3
$\begingroup$

Let $X/k$ be a variety over a field such that $X_{\overline k} \cong \mathbb P^n$ over $\overline k$ for some $n$. Suppose moreover that $X$ has a rational $k$-point $P$. Then, I know that $X \cong \mathbb P^n$ over $k$. The argument I know goes as follows:

$(X,P)$ is a twist of $(\mathbb P^n,(1,0,\dots,0))$ and the automorphism group of this object is an extension of $\mathrm{GL}_n(\overline k)$ by ${\overline k}^\times$ and therefore has trivial first cohomology and hence no non trivial twists.

In the case of $n=1$ however, there is a more "geometric" proof that explicitly constructs the required isomorphism. First, embed $X$ in $\mathbb P^2$ over $k$ using the dual of the canonical divisor and then project onto a line in $\mathbb P^2$. This map is in fact an isomorphism.

Is there a similar construction in the general case? Can we explicitly construct the required isomorphism? I would also be interested in other proofs of this fact.

$\endgroup$
3
$\begingroup$

First, let us check that the dual Severi--Brauer variety $X^\vee$ is trivial. Indeed, $X$ has a $k$-rational point, hence $X^\vee$ has a $k$-rational hyperplane, hence the line bundle $O_{X^\vee}(1)$ is defined over $k$, hence $X^\vee$ is trivial. Now it remains to note that the dual of the trivial Severi--Brauer variety is itself trivial.

$\endgroup$
  • $\begingroup$ Ah, I did not know that one can define the dual of a Severi-Brauer variety but I think I see one way to construct it: Can we construct $X^\vee$ by base changing $X$ to $\overline k$, taking duals and then descending to $k$ by Galois descent? Also, I suppose the reason the line bundle defined by the hyperplane is ample and gives an isomorphism is again by testing over $\overline k$? $\endgroup$ – Asvin Jan 21 '18 at 21:20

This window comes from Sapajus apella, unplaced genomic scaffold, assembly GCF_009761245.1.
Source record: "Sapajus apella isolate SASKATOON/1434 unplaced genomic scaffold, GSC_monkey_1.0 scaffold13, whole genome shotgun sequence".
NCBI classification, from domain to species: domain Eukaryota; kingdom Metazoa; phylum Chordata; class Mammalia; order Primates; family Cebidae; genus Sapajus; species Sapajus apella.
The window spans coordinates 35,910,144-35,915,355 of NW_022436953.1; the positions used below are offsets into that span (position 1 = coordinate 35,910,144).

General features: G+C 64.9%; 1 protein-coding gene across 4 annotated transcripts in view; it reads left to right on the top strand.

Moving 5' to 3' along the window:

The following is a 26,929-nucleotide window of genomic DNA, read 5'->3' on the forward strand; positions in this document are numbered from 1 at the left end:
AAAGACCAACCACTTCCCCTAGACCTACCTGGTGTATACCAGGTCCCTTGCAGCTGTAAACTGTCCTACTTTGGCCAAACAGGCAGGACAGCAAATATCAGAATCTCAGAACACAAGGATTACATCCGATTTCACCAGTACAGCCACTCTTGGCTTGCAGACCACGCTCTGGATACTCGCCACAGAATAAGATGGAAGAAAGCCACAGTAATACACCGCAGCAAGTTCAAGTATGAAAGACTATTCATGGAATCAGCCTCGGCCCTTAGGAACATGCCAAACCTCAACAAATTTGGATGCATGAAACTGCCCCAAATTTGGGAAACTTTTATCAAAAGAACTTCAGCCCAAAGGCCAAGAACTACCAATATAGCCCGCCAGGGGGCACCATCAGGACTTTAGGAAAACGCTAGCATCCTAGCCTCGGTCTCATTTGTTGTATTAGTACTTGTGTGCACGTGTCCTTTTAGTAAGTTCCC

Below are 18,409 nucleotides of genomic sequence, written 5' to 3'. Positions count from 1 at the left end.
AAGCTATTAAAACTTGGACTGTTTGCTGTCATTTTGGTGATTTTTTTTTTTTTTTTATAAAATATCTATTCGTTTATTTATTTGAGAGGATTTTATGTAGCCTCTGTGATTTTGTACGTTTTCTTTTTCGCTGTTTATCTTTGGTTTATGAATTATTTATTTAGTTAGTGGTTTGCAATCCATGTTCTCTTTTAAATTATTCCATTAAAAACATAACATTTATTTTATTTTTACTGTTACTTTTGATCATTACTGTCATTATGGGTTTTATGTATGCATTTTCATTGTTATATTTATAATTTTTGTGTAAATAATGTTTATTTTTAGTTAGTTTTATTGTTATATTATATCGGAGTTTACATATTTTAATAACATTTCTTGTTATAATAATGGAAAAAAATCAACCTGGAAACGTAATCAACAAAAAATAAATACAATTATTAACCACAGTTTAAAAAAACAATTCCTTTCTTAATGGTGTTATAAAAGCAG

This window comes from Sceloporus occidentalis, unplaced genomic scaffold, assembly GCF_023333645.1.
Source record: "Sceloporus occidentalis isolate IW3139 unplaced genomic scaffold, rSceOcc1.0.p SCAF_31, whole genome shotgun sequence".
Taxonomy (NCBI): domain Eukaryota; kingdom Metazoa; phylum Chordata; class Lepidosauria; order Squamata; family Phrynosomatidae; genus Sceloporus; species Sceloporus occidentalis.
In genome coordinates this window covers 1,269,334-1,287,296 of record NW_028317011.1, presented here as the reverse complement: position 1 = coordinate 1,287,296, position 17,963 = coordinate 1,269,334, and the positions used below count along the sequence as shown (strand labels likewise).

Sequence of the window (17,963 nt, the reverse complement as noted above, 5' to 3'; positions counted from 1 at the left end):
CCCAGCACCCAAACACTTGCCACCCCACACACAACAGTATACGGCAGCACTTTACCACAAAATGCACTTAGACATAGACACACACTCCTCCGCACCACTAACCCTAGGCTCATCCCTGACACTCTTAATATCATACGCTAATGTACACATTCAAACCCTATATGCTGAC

• $\begingroup$ @user404577: This is one possibility. Another is to directly consider the Hilbert scheme of hyperplanes in $X$. To see that the existence of $O_X(1)$ implies $X$ is trivial, just note that there is a natural isomorphism $X \to \mathbb{P}(H^0(X,O_X(1))^\vee)$. $\endgroup$ – Sasha Jan 21 '18 at 21:49
  • $\begingroup$ Thanks, I don't really know much about Hilbert schemes but it seems reasonable. $\endgroup$ – Asvin Jan 21 '18 at 23:38

Your Answer

By clicking “Post Your Answer”, you agree to our terms of service, privacy policy and cookie policy

Not the answer you're looking for? Browse other questions tagged or ask your own question.